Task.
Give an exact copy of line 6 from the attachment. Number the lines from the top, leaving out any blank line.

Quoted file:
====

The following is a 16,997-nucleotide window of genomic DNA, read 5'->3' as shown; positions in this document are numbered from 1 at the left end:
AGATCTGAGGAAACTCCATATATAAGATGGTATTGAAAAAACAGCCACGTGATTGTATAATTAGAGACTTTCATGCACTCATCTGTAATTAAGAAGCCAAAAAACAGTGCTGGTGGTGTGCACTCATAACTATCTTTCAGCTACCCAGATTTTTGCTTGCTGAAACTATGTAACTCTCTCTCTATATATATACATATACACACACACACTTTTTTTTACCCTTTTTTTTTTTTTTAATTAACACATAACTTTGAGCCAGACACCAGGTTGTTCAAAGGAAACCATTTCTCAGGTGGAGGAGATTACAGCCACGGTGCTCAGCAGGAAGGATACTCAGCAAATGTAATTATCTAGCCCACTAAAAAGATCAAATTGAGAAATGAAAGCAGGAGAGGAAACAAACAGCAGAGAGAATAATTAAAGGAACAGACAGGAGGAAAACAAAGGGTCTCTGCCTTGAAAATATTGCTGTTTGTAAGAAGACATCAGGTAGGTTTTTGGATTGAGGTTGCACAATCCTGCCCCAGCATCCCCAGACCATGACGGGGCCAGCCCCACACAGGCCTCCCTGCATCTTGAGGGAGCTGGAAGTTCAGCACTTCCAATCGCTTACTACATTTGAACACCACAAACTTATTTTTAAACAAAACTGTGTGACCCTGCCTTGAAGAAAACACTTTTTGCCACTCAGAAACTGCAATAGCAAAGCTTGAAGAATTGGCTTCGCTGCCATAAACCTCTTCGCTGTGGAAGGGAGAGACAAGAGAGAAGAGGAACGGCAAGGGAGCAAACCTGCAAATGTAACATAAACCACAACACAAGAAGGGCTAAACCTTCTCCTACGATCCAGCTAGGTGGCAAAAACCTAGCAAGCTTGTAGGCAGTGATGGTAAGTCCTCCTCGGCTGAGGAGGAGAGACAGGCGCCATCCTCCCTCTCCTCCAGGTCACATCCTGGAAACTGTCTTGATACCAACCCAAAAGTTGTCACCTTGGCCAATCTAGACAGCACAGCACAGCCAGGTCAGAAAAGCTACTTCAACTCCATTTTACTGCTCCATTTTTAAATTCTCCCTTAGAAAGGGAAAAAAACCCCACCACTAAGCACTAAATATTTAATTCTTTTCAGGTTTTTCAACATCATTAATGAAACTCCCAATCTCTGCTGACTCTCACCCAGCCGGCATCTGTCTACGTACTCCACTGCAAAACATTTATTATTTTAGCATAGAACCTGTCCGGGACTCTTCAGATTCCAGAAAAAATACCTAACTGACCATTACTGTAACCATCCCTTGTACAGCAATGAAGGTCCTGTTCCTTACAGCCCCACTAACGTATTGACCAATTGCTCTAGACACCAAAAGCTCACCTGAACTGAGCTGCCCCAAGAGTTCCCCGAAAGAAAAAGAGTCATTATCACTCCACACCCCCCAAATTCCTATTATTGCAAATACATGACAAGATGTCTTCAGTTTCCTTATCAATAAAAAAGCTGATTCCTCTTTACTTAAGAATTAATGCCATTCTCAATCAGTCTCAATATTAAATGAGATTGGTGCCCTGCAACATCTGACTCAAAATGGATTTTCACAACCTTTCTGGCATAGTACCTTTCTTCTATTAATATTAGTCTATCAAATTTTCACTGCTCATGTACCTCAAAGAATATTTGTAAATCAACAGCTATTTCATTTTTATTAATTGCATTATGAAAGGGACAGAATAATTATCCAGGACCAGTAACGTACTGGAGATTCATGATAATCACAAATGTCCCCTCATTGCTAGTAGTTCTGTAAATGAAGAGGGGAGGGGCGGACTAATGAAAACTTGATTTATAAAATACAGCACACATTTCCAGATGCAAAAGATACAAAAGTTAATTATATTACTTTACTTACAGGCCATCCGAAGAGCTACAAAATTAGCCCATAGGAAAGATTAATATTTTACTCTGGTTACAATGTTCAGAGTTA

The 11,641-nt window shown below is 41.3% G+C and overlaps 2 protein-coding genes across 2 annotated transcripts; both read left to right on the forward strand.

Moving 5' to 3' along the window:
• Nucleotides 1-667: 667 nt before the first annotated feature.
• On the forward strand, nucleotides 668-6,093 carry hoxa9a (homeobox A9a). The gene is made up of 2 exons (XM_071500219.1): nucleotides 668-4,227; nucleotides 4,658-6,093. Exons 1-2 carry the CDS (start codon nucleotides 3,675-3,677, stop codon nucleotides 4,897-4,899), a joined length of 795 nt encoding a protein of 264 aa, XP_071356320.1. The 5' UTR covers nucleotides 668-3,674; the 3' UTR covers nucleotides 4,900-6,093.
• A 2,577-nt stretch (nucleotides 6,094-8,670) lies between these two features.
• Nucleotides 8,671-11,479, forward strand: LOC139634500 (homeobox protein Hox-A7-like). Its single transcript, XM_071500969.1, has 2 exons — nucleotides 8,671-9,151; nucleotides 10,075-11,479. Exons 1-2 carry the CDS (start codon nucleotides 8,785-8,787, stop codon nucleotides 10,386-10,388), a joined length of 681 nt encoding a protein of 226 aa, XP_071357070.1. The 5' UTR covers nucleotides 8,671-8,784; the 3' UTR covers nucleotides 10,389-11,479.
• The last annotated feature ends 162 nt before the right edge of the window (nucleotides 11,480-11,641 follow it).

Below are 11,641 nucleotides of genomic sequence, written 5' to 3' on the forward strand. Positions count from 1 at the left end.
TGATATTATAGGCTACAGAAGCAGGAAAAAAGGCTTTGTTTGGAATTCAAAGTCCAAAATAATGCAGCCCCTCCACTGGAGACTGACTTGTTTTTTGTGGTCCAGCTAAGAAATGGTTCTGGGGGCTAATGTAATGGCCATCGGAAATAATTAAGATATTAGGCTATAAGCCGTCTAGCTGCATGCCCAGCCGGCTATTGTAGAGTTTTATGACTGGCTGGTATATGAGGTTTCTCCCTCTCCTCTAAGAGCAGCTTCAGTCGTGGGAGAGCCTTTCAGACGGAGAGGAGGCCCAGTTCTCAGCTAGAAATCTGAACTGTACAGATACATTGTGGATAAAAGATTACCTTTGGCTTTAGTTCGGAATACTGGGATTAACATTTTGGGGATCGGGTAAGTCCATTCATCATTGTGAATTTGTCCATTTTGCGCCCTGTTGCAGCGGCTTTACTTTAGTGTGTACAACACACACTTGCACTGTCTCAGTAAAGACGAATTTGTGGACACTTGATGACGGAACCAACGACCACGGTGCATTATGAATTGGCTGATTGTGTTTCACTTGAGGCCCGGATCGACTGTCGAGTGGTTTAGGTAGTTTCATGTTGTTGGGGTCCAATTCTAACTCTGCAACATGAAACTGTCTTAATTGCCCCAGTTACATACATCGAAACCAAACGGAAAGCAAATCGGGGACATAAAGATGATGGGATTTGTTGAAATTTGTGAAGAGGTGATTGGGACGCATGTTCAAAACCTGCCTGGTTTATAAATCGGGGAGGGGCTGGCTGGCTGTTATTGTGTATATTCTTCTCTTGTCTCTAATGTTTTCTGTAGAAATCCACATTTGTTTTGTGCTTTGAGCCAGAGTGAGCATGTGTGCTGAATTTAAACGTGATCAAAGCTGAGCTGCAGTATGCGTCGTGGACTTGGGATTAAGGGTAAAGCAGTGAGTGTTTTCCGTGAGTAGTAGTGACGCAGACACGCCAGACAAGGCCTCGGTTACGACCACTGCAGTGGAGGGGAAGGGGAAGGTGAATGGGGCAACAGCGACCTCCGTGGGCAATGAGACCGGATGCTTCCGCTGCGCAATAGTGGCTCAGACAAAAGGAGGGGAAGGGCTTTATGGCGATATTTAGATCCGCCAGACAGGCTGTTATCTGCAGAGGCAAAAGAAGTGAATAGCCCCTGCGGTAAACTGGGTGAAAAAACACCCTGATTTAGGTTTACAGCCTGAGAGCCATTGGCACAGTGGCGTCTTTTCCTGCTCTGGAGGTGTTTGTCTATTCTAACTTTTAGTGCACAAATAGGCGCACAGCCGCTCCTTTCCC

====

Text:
• On the forward strand, nucleotides 668-6,093 carry hoxa9a (homeobox A9a). The gene is made up of 2 exons (XM_071500219.1): nucleotides 668-4,227; nucleotides 4,658-6,093. Exons 1-2 carry the CDS (start codon nucleotides 3,675-3,677, stop codon nucleotides 4,897-4,899), a joined length of 795 nt encoding a protein of 264 aa, XP_071356320.1. The 5' UTR covers nucleotides 668-3,674; the 3' UTR covers nucleotides 4,900-6,093.